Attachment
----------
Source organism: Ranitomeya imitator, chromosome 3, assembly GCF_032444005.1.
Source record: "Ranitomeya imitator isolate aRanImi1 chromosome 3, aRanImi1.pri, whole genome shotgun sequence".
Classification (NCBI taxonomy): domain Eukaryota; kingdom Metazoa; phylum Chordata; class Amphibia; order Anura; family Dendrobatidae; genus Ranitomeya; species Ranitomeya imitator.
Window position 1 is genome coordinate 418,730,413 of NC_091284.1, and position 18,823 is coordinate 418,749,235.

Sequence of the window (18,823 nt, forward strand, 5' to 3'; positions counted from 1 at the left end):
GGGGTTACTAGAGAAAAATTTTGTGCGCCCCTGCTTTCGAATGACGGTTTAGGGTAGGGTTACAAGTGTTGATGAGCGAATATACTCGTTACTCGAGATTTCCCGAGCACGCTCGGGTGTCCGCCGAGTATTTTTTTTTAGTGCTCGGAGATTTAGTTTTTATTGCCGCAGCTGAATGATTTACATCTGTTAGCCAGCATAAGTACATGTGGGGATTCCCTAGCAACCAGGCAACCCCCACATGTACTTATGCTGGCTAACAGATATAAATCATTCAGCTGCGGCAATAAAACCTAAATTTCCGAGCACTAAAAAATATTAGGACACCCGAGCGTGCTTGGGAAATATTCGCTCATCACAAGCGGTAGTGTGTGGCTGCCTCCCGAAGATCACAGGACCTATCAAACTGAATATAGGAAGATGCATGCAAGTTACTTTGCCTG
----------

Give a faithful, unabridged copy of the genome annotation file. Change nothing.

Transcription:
Source organism: Ranitomeya imitator, chromosome 3, assembly GCF_032444005.1.
Source record: "Ranitomeya imitator isolate aRanImi1 chromosome 3, aRanImi1.pri, whole genome shotgun sequence".
Classification (NCBI taxonomy): domain Eukaryota; kingdom Metazoa; phylum Chordata; class Amphibia; order Anura; family Dendrobatidae; genus Ranitomeya; species Ranitomeya imitator.
Window position 1 is genome coordinate 418,730,413 of NC_091284.1, and position 18,823 is coordinate 418,749,235.

Sequence of the window (18,823 nt, forward strand, 5' to 3'; positions counted from 1 at the left end):
GGGGTTACTAGAGAAAAATTTTGTGCGCCCCTGCTTTCGAATGACGGTTTAGGGTAGGGTTACAAGTGTTGATGAGCGAATATACTCGTTACTCGAGATTTCCCGAGCACGCTCGGGTGTCCGCCGAGTATTTTTTTTTAGTGCTCGGAGATTTAGTTTTTATTGCCGCAGCTGAATGATTTACATCTGTTAGCCAGCATAAGTACATGTGGGGATTCCCTAGCAACCAGGCAACCCCCACATGTACTTATGCTGGCTAACAGATATAAATCATTCAGCTGCGGCAATAAAACCTAAATTTCCGAGCACTAAAAAATATTAGGACACCCGAGCGTGCTTGGGAAATATTCGCTCATCACAAGCGGTAGTGTGTGGCTGCCTCCCGAAGATCACAGGACCTATCAAACTGAATATAGGAAGATGCATGCAAGTTACTTTGCCTG